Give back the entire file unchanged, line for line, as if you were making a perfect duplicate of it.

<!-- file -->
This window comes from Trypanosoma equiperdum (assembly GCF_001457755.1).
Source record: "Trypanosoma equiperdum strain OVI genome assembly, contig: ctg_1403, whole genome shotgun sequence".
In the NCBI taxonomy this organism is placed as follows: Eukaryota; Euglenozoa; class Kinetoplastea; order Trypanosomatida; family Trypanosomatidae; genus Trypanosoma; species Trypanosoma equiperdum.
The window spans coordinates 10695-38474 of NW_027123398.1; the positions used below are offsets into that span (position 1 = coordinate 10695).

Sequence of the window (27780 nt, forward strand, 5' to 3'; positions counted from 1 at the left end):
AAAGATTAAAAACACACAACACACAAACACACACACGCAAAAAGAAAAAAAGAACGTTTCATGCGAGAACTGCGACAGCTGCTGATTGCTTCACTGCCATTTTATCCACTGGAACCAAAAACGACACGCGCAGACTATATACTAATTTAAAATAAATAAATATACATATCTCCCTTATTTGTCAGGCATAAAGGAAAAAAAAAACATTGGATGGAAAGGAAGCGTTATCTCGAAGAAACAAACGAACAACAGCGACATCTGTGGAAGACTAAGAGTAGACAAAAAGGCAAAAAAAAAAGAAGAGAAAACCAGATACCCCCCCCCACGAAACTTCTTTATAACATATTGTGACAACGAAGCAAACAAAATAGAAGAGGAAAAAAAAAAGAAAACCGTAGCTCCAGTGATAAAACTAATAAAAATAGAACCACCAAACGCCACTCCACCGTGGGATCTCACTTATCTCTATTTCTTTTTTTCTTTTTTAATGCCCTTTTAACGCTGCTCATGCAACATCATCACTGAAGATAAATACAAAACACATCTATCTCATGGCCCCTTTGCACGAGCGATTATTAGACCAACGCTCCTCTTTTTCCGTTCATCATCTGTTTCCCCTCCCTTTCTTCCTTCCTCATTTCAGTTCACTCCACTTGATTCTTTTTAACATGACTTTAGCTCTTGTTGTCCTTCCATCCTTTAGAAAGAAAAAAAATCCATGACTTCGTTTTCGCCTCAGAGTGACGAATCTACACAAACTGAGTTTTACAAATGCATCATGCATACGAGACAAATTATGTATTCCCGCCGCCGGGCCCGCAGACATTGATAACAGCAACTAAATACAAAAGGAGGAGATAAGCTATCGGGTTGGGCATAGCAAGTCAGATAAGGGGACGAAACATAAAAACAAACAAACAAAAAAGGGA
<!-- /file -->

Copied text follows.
This window comes from Trypanosoma equiperdum (assembly GCF_001457755.1).
Source record: "Trypanosoma equiperdum strain OVI genome assembly, contig: ctg_1403, whole genome shotgun sequence".
In the NCBI taxonomy this organism is placed as follows: Eukaryota; Euglenozoa; class Kinetoplastea; order Trypanosomatida; family Trypanosomatidae; genus Trypanosoma; species Trypanosoma equiperdum.
The window spans coordinates 10695-38474 of NW_027123398.1; the positions used below are offsets into that span (position 1 = coordinate 10695).

Sequence of the window (27780 nt, forward strand, 5' to 3'; positions counted from 1 at the left end):
AAAGATTAAAAACACACAACACACAAACACACACACGCAAAAAGAAAAAAAGAACGTTTCATGCGAGAACTGCGACAGCTGCTGATTGCTTCACTGCCATTTTATCCACTGGAACCAAAAACGACACGCGCAGACTATATACTAATTTAAAATAAATAAATATACATATCTCCCTTATTTGTCAGGCATAAAGGAAAAAAAAAACATTGGATGGAAAGGAAGCGTTATCTCGAAGAAACAAACGAACAACAGCGACATCTGTGGAAGACTAAGAGTAGACAAAAAGGCAAAAAAAAAAGAAGAGAAAACCAGATACCCCCCCCCACGAAACTTCTTTATAACATATTGTGACAACGAAGCAAACAAAATAGAAGAGGAAAAAAAAAAGAAAACCGTAGCTCCAGTGATAAAACTAATAAAAATAGAACCACCAAACGCCACTCCACCGTGGGATCTCACTTATCTCTATTTCTTTTTTTCTTTTTTAATGCCCTTTTAACGCTGCTCATGCAACATCATCACTGAAGATAAATACAAAACACATCTATCTCATGGCCCCTTTGCACGAGCGATTATTAGACCAACGCTCCTCTTTTTCCGTTCATCATCTGTTTCCCCTCCCTTTCTTCCTTCCTCATTTCAGTTCACTCCACTTGATTCTTTTTAACATGACTTTAGCTCTTGTTGTCCTTCCATCCTTTAGAAAGAAAAAAAATCCATGACTTCGTTTTCGCCTCAGAGTGACGAATCTACACAAACTGAGTTTTACAAATGCATCATGCATACGAGACAAATTATGTATTCCCGCCGCCGGGCCCGCAGACATTGATAACAGCAACTAAATACAAAAGGAGGAGATAAGCTATCGGGTTGGGCATAGCAAGTCAGATAAGGGGACGAAACATAAAAACAAACAAACAAAAAAGGGA